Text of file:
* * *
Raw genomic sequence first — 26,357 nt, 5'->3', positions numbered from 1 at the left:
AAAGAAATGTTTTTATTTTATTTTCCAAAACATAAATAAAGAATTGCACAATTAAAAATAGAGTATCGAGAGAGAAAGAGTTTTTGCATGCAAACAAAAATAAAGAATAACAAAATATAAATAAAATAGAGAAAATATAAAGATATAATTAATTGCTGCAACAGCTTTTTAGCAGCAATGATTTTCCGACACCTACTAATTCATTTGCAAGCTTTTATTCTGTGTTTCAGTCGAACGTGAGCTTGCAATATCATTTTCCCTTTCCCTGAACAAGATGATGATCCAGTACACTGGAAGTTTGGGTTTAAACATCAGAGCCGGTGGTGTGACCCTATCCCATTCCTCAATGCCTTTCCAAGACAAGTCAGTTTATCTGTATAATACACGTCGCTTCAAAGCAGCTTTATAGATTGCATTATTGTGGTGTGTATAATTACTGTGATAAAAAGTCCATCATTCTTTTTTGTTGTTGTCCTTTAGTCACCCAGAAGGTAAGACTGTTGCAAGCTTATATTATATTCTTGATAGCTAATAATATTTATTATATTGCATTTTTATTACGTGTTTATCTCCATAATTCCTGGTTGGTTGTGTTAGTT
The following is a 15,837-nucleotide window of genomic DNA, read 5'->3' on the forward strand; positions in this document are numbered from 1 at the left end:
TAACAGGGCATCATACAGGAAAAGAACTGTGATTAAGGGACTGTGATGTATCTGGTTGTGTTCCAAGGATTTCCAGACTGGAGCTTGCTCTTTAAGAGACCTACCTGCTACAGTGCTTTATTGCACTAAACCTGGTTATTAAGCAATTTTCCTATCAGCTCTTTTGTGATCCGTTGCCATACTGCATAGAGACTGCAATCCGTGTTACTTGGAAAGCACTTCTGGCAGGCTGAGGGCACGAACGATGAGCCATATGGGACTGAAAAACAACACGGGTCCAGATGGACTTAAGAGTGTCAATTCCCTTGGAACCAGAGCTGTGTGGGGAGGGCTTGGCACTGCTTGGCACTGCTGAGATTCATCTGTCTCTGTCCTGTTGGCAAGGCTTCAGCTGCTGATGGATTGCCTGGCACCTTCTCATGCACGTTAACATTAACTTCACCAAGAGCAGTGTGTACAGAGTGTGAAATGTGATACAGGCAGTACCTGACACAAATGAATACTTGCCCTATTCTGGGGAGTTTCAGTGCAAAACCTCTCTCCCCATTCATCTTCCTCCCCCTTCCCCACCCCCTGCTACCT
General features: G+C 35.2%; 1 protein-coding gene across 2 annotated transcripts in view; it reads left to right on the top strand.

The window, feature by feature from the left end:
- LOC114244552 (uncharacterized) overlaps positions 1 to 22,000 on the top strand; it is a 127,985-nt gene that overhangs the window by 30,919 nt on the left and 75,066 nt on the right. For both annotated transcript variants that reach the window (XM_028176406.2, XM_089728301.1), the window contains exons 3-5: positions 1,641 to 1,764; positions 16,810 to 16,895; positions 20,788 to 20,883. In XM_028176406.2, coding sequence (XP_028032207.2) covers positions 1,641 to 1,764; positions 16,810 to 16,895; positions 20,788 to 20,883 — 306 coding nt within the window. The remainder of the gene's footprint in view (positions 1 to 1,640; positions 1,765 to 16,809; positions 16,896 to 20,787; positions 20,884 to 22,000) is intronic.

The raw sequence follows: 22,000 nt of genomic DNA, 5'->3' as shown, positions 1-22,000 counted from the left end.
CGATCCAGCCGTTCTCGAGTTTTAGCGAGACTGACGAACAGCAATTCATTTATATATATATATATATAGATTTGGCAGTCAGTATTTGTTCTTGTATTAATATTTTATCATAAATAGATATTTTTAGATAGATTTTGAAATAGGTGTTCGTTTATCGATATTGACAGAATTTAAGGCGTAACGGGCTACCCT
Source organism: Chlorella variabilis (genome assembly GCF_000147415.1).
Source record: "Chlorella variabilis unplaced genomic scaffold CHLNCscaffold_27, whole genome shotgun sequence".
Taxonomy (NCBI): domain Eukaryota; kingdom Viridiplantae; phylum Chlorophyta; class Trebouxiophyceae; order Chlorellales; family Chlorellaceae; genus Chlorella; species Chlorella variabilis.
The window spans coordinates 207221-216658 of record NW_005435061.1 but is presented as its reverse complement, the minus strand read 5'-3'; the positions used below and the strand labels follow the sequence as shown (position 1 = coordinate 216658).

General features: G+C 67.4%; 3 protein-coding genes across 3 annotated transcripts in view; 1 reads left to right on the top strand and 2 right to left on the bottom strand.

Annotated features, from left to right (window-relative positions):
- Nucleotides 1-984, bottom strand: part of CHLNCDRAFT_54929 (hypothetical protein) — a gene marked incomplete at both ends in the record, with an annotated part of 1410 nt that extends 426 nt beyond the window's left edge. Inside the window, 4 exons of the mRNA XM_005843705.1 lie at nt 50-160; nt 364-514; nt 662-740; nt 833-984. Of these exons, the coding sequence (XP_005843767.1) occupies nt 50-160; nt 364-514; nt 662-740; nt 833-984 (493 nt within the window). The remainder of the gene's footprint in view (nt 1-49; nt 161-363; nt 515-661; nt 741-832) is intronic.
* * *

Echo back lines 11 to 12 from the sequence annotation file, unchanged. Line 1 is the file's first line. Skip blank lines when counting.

Source record: "Chlorella variabilis unplaced genomic scaffold CHLNCscaffold_27, whole genome shotgun sequence".
Taxonomy (NCBI): domain Eukaryota; kingdom Viridiplantae; phylum Chlorophyta; class Trebouxiophyceae; order Chlorellales; family Chlorellaceae; genus Chlorella; species Chlorella variabilis.